PETALING JAYA - The Prisons Department is looking at using Electronic Monitoring Devices to prevent overcrowding of prisons by placing inmates on bail or parole under "home detention".
Deputy Home Minister Datuk Seri Dr Wan Junaidi Tuanku Jaafar said a study was currently under way to determine the feasibility of EMDs as part of the department's rehabilitation programme.
"The study covers the use of EMDs in several countries to determine its effectiveness if used by authorities here.
The department will submit its proposal to the ministry before it is fine-tuned for the Cabinet's approval," he told The Star yesterday.
The study would also determine the number of devices needed by the department and the cost.
He said the issue over the use of EMDs was complex as it would require amendments to current laws.
"It is not merely about inmates putting on the device, as it involves the jurisdiction of the Prisons Department and the powers of the courts with regard to making an order for it to be used," he added.
He said the proposal to extend the use of EMDs for inmates on parole or bail was raised by lawmakers in Parliament last year when debating the use of the device to keep track of suspected gang members detained under the Prevention of Crime Act (Poca) and the Security Offences (Special Measures) Act 2012 (Sosma).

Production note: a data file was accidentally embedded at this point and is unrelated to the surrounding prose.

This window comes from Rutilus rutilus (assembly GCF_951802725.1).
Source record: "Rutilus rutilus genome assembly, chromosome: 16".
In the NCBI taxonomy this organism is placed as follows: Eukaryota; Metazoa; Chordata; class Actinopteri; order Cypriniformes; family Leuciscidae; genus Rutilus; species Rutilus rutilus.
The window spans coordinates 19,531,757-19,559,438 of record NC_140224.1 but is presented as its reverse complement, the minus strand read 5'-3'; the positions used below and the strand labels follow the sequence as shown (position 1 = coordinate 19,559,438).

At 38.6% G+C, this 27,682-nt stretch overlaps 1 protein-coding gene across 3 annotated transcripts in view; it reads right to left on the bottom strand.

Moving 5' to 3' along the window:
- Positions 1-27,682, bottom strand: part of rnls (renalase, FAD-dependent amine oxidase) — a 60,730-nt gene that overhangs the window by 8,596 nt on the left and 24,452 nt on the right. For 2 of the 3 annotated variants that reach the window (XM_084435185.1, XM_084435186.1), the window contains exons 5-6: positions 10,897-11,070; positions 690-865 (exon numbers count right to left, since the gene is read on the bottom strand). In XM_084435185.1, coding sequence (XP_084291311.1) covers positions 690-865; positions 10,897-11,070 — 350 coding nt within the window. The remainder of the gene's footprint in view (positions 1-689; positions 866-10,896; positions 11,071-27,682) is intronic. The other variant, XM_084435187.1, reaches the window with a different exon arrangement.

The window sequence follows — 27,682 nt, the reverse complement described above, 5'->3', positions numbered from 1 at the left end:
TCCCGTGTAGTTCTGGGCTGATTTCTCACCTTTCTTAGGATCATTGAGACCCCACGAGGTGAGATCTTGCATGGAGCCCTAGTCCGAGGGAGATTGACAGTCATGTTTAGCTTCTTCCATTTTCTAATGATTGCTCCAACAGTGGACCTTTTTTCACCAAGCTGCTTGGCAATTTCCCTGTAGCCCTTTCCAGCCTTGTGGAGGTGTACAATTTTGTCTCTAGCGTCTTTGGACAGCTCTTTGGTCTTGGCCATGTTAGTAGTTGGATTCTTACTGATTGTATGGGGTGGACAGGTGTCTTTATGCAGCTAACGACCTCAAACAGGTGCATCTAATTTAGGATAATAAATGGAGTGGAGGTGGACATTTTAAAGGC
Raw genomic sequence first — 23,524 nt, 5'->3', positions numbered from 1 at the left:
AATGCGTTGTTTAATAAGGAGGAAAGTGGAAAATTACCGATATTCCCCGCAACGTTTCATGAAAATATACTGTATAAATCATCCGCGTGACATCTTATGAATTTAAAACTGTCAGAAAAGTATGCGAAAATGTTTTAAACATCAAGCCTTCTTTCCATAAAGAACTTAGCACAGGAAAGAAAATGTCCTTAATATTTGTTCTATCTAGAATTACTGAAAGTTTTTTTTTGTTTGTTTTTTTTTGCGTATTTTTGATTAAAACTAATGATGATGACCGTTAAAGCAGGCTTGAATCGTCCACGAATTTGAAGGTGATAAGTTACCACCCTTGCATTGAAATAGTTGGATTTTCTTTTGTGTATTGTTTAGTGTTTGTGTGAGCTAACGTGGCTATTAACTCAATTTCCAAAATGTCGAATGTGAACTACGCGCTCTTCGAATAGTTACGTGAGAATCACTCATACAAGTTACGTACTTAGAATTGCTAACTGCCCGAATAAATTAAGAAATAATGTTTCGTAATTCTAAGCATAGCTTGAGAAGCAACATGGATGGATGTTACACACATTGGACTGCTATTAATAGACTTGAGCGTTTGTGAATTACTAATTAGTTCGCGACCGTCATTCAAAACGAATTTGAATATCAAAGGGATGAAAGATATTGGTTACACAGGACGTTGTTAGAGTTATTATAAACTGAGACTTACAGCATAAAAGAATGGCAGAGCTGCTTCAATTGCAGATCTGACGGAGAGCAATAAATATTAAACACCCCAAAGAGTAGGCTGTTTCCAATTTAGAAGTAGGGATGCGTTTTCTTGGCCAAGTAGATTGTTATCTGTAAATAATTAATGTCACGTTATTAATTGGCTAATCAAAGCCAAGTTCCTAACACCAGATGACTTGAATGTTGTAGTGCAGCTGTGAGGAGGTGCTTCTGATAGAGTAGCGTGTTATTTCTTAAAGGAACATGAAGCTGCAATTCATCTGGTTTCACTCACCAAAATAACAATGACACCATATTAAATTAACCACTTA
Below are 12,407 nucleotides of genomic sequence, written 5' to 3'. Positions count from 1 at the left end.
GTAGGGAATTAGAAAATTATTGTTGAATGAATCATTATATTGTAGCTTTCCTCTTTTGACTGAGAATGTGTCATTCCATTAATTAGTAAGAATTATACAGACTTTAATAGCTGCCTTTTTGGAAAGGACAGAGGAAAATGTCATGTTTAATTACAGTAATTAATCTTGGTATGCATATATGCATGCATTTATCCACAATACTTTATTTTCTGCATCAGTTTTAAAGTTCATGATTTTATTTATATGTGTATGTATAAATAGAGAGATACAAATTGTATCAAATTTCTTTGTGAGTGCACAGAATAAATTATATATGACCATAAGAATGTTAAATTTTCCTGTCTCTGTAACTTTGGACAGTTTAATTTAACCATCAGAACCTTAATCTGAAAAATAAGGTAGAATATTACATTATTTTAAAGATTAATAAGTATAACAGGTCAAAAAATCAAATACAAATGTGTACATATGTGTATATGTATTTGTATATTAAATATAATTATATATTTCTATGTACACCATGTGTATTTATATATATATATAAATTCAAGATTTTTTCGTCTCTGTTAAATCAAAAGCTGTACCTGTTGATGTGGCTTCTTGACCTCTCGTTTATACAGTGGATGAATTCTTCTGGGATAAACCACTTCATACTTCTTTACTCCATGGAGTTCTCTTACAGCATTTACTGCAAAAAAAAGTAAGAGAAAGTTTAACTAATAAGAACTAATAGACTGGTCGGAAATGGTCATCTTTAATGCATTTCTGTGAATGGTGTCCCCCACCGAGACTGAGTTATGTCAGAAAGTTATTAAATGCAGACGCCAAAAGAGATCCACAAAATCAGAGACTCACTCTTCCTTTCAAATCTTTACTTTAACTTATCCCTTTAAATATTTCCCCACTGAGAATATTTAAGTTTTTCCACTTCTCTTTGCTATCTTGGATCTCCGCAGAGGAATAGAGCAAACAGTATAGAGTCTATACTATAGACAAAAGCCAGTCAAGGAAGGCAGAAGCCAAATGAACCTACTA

He said a similar provision was contained in the Prevention of Terrorism Bill, which is being debated in the Dewan Negara after getting the nod from lawmakers in the lower house.
Dr Wan Junaidi expects the study to be completed and presented to the Cabinet for approval by the end of this year.
Department deputy director-general Datuk Hassan Sakimon said it had yet to be determined who should wear the device and be placed under home detention.
He said if an inmate out on bail was required to wear the device, he or she need not report to a prison officer on specific dates like what was happening now.
"The device will be able to detect the movement and location of the inmate and also alert prison authorities if the individual has breached the conditions of the home arrest," he said.
He added that such a move could better help rehabilitate inmates while allowing them to be accepted again by society.
Based on the International Centre for Prison Studies, there are 47,986 inmates at 35 correctional facilities nationwide as of mid-June last year.
The number of prisoners is above the 32,000 capacity of the 35 correctional facilities.
Of this total, 24.8 per cent are pre-trial and remand prisoners, 7.4 per cent female prisoners, 2.2 per cent juvenile and young prisoners and 34.7 per cent foreign prisoners.